The free app offers lessons in Spanish, French, German, and many other languages. On, the company touts its apps as ways to “make your breaks and commutes more productive.”

When using Duolingo, students will not only tap their screens to choose the correct answers, but repeat words after the program to ensure correct pronunciation. If the student mispronounces a word, the program will ask that student to try again. And again. And again.

Apple’s iTunes U offers courses in a broader variety of subjects, calling itself “the world’s largest online catalog of free educational content from top schools and prominent organizations.” The app offers upwards of 750,000 learning materials, and content downloads had exceeded 1.3 billion by the middle of 2014.

Coursera, whose website promotes online education, offers free courses through partnerships with educational institutions. Coursera’s partners include such prestigious universities as Yale, Stanford, and Emory.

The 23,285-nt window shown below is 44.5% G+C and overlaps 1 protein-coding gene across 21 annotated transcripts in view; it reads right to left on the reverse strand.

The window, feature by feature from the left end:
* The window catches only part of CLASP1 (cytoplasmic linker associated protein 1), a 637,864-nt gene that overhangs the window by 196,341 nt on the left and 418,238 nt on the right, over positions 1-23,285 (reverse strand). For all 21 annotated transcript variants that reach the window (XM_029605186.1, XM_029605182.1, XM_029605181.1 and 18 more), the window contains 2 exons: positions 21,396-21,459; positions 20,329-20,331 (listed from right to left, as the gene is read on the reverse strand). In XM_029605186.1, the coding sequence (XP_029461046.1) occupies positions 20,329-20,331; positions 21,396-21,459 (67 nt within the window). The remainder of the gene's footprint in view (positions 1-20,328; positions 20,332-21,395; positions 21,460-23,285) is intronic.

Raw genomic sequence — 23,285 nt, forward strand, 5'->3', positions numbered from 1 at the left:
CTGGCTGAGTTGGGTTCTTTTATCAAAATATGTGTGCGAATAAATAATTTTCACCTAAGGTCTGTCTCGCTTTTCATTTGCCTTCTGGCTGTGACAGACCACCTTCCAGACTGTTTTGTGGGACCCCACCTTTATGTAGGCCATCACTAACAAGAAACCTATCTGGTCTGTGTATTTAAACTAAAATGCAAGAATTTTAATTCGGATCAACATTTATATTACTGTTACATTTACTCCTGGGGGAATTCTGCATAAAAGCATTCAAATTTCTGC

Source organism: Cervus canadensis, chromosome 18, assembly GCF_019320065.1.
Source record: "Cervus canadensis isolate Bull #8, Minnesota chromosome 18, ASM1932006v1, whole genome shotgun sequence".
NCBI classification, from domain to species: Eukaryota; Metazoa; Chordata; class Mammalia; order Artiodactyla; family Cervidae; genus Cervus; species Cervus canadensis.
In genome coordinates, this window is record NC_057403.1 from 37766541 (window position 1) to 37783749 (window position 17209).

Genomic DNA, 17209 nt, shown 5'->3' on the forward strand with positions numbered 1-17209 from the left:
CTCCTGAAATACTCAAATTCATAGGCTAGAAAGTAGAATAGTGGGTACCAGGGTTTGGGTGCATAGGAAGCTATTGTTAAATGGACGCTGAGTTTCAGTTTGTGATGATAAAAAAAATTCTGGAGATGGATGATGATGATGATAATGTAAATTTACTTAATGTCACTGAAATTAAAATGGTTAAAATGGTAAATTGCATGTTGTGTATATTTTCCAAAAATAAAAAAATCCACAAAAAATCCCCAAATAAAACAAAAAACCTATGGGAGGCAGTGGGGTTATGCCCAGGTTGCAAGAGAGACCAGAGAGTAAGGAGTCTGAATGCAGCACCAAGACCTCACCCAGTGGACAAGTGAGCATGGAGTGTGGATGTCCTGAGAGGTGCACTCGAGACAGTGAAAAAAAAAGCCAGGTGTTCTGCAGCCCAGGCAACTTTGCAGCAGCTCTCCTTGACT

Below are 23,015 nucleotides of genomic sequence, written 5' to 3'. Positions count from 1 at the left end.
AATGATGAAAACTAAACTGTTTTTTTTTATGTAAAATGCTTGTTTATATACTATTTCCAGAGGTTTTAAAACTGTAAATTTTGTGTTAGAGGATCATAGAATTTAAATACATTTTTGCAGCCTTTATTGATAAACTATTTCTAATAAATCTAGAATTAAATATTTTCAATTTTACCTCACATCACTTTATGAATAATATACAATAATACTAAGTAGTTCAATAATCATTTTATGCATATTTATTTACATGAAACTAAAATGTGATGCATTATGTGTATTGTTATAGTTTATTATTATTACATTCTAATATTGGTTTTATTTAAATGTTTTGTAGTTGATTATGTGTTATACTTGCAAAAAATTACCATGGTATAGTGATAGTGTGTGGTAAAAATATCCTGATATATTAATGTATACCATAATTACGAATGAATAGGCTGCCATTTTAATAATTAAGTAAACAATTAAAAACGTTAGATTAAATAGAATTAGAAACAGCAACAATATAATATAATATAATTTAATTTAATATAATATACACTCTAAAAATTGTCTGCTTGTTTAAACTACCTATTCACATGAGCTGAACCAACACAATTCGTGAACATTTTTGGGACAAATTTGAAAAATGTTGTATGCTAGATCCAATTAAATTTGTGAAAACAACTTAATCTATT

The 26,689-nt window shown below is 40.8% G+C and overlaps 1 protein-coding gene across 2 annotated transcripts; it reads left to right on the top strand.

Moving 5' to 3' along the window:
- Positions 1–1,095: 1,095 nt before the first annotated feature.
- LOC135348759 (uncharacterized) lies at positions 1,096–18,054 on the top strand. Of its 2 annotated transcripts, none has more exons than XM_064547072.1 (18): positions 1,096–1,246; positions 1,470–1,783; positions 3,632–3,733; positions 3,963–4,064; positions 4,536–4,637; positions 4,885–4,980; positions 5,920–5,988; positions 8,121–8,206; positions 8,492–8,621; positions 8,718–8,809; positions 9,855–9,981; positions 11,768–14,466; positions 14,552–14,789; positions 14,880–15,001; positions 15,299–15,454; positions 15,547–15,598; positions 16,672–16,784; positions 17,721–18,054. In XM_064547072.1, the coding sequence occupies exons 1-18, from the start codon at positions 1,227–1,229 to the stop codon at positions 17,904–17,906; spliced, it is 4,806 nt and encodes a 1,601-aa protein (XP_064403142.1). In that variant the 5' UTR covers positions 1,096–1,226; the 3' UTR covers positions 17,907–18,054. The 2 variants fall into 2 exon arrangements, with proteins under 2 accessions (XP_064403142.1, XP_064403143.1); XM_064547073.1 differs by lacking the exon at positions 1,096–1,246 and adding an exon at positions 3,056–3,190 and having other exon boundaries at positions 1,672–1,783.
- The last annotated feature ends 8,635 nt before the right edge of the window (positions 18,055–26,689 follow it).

When choosing classes, students can look at the course length—some are as short as four weeks, others are as long as 10—as well as when they are offered and what teachers will be lending their knowledge. While some Coursera classes start on specific dates, others allow you to “go at your own pace.”

In a general sense, education based in the virtual world has become standard. Stony Brook University’s online education options are traveling in the direction of mobile compatibility, said Associate Provost for Online Education Wendy Tang.

“The idea [behind online education] is to improve [students’] learning experience; and being able to do it on a mobile device . . . is becoming important,” Tang says.

While not all SBU courses are available on a mobile device—an option that is often dependent upon a device’s memory and model—most of them are, Tang says.